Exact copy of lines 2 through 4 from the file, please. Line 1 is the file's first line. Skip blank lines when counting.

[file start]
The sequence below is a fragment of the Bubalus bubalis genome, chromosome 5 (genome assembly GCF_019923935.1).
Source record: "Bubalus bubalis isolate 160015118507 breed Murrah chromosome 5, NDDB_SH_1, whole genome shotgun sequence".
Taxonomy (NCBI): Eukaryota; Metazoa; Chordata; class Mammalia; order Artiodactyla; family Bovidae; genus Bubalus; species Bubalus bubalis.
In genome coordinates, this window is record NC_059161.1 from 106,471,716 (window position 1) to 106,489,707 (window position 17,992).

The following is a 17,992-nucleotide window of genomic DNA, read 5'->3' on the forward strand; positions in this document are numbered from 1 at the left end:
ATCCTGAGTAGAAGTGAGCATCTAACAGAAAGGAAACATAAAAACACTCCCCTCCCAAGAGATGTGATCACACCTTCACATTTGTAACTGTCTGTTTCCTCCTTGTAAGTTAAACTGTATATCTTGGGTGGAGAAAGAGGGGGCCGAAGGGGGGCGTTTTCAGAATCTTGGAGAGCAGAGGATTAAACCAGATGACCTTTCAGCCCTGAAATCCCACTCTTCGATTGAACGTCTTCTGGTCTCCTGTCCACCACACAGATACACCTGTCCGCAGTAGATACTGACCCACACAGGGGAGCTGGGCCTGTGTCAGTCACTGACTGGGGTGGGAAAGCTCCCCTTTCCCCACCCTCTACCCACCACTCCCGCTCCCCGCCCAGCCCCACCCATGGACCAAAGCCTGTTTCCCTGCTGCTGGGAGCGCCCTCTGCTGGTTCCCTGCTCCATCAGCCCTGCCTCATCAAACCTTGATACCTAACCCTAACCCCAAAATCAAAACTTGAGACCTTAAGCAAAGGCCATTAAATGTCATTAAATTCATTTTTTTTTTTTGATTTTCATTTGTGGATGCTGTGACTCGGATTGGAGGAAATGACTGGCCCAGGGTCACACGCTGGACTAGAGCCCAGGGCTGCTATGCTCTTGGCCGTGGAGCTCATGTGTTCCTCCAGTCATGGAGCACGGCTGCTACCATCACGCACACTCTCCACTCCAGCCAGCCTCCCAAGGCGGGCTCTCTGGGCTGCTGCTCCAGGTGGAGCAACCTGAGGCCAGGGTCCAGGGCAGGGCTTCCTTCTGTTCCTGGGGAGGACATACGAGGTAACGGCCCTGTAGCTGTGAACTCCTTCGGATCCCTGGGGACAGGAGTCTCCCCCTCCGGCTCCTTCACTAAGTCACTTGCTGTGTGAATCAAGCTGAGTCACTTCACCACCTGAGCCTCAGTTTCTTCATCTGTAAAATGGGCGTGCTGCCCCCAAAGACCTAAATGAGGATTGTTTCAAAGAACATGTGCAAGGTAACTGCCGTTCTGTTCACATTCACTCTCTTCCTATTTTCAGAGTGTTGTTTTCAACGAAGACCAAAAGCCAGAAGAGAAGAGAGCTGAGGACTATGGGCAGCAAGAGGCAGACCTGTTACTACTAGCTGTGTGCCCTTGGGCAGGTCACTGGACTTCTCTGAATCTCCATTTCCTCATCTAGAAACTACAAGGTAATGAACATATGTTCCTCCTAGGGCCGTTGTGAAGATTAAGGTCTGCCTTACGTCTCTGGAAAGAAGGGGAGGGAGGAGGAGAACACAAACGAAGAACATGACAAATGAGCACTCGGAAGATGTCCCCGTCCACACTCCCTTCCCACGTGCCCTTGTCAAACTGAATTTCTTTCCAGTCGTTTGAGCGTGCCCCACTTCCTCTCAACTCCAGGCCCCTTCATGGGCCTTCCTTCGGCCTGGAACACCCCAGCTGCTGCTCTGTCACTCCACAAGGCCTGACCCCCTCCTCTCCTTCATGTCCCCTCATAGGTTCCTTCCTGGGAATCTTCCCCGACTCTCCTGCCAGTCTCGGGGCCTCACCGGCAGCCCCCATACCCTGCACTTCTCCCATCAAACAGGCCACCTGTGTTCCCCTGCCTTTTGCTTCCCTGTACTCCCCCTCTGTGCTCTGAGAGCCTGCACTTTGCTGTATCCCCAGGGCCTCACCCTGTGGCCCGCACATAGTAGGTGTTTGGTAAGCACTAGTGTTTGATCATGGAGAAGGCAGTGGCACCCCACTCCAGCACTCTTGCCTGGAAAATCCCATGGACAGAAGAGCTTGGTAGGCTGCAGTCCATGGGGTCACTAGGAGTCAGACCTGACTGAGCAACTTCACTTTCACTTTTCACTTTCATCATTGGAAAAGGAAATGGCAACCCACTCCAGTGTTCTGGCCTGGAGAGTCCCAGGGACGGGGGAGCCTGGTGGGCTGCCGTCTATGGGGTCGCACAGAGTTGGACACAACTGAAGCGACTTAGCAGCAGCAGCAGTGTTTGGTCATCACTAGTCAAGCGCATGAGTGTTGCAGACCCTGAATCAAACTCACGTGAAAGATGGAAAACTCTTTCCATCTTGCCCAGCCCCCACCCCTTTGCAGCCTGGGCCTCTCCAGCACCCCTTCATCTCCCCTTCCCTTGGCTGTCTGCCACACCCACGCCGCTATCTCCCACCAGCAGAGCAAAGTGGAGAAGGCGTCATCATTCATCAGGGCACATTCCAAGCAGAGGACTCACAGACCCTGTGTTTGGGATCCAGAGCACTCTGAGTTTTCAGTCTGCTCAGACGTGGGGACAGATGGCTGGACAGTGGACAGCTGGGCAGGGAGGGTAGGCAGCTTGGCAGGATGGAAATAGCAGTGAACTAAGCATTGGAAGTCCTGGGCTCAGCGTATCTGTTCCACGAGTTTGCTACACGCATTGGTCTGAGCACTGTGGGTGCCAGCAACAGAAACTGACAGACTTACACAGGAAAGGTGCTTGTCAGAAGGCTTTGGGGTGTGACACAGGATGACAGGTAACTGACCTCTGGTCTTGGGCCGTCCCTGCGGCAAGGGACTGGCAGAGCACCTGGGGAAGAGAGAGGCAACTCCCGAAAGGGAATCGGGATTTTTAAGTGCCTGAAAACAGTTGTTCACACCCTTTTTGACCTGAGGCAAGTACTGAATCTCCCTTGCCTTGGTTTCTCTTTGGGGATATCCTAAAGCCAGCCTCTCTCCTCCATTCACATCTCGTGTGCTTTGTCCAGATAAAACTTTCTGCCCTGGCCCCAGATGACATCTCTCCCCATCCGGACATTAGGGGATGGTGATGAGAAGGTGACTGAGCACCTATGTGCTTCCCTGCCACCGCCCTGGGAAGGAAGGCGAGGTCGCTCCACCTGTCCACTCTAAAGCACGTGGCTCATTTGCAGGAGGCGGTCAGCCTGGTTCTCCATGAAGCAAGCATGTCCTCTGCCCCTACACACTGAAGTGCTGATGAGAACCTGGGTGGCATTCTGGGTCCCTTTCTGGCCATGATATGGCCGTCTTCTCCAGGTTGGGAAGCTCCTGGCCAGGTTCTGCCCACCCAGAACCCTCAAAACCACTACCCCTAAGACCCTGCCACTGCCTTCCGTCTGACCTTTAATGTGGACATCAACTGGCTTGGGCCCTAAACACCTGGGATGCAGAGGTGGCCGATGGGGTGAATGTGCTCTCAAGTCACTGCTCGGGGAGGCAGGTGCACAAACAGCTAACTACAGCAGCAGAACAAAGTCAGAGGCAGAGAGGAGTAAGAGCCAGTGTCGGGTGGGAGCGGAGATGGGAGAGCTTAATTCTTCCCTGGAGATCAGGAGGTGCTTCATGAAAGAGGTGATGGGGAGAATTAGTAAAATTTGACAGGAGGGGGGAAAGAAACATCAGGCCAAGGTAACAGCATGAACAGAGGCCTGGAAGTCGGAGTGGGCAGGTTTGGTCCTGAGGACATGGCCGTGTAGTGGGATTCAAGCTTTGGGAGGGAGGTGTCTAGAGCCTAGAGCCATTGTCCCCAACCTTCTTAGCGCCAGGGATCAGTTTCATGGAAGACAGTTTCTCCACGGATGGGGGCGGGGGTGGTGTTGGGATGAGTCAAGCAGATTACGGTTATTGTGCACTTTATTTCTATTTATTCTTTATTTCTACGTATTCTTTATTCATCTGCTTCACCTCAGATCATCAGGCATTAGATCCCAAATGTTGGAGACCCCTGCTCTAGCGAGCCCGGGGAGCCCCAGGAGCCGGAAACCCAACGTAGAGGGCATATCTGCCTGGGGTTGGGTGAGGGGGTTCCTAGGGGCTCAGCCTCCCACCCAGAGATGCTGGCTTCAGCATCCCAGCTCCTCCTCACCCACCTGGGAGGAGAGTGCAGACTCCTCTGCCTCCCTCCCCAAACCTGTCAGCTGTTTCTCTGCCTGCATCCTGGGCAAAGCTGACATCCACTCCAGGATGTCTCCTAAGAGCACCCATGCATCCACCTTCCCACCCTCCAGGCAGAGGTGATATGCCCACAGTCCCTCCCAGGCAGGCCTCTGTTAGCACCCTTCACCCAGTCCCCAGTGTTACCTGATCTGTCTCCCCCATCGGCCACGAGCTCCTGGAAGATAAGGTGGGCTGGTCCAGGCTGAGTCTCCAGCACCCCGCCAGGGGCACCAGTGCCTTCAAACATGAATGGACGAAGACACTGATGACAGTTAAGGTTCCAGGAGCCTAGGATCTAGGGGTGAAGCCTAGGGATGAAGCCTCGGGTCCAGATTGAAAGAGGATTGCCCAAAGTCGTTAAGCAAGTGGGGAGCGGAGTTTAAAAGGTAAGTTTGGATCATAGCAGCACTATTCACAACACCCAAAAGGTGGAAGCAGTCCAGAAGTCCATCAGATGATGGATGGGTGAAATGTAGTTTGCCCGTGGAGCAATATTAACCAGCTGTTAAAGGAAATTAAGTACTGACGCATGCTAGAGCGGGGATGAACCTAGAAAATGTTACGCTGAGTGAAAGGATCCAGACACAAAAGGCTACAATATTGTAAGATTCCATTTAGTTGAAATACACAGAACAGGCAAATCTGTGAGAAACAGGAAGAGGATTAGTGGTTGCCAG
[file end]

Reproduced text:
Source record: "Bubalus bubalis isolate 160015118507 breed Murrah chromosome 5, NDDB_SH_1, whole genome shotgun sequence".
Taxonomy (NCBI): Eukaryota; Metazoa; Chordata; class Mammalia; order Artiodactyla; family Bovidae; genus Bubalus; species Bubalus bubalis.
In genome coordinates, this window is record NC_059161.1 from 106,471,716 (window position 1) to 106,489,707 (window position 17,992).